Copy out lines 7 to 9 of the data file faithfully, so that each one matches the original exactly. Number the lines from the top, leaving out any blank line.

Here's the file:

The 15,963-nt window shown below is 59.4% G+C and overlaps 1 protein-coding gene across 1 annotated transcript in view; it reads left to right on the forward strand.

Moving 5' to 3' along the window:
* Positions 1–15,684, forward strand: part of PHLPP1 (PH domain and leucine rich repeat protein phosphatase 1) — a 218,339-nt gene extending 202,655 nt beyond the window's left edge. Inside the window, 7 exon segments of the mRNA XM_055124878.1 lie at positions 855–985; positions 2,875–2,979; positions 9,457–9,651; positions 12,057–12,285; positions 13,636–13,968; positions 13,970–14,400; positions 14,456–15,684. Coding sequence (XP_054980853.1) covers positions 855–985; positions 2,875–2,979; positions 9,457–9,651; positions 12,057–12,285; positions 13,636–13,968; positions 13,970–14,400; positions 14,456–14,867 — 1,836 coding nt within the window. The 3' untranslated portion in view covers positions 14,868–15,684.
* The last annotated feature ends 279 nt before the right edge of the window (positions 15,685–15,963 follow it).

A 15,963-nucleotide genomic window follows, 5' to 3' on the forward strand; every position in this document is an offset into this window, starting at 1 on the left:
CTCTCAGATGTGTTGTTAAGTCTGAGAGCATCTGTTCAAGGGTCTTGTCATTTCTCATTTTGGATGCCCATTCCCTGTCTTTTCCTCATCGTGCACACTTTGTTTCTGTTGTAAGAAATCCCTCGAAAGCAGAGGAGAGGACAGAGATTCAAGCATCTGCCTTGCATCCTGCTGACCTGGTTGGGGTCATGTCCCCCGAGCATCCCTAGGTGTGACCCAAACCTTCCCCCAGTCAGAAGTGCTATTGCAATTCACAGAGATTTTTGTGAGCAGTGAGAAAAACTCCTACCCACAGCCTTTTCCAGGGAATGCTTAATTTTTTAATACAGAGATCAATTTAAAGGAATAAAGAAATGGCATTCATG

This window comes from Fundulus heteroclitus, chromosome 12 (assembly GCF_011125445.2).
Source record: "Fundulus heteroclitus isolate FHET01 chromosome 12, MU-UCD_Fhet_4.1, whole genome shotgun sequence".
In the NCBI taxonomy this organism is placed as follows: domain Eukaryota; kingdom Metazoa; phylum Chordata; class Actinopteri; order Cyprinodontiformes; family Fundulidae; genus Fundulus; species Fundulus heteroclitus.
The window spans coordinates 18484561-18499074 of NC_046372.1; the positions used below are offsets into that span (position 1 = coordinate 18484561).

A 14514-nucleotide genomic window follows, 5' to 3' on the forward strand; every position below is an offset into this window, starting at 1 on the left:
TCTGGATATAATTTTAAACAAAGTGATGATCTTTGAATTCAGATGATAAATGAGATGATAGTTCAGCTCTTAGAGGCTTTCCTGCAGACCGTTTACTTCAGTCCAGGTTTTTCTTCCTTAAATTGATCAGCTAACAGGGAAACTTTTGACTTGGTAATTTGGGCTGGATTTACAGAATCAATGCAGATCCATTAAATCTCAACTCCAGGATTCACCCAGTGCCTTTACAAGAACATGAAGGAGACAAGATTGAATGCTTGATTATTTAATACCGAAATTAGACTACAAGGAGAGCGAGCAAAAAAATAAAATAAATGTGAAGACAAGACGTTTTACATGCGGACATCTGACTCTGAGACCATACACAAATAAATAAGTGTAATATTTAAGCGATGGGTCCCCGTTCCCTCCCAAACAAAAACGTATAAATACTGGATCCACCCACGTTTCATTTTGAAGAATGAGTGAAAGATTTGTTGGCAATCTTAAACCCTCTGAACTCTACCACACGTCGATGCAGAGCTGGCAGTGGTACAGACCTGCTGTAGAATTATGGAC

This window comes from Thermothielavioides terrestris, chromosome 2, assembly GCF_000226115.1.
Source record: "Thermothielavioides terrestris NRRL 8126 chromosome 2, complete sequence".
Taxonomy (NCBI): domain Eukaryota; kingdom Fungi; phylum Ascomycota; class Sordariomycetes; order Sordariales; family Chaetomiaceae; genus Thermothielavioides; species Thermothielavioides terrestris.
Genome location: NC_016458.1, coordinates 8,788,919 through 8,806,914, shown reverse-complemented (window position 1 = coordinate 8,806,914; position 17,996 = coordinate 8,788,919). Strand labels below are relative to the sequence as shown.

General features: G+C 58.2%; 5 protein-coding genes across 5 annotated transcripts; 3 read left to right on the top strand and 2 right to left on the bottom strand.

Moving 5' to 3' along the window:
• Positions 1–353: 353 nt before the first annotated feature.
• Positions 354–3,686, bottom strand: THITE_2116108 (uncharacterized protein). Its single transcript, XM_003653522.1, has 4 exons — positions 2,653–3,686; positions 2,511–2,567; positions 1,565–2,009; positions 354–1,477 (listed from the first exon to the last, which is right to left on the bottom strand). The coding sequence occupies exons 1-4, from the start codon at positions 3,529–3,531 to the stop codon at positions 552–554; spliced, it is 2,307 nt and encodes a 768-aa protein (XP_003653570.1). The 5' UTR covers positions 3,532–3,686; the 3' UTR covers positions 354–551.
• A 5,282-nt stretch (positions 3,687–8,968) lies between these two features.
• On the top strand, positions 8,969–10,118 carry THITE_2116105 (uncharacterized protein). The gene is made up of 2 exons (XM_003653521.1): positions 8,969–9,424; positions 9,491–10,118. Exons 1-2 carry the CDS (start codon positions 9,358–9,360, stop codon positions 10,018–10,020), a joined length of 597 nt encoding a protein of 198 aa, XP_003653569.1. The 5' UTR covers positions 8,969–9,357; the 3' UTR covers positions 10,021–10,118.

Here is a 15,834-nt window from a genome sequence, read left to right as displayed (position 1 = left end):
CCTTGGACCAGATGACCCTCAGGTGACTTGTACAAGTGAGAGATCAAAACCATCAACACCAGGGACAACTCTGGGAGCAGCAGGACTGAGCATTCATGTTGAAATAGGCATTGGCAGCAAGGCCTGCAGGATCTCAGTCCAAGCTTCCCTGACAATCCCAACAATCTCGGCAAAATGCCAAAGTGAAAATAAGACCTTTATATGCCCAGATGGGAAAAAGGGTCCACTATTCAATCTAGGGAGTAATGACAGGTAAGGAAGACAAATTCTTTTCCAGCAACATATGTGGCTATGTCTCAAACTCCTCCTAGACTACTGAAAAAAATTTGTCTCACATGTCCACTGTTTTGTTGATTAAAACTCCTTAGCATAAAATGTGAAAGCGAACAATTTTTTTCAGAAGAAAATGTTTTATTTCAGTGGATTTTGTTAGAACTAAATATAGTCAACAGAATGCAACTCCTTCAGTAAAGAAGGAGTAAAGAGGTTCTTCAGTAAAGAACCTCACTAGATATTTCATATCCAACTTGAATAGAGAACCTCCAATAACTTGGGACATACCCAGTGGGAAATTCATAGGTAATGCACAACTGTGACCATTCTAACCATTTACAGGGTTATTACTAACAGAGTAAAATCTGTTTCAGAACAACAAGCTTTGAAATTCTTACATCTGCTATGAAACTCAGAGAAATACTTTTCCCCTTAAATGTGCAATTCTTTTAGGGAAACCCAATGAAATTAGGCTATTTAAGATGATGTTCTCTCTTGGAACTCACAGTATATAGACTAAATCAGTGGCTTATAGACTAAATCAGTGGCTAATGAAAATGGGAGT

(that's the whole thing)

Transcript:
This window comes from Fundulus heteroclitus, chromosome 12 (assembly GCF_011125445.2).
Source record: "Fundulus heteroclitus isolate FHET01 chromosome 12, MU-UCD_Fhet_4.1, whole genome shotgun sequence".
In the NCBI taxonomy this organism is placed as follows: domain Eukaryota; kingdom Metazoa; phylum Chordata; class Actinopteri; order Cyprinodontiformes; family Fundulidae; genus Fundulus; species Fundulus heteroclitus.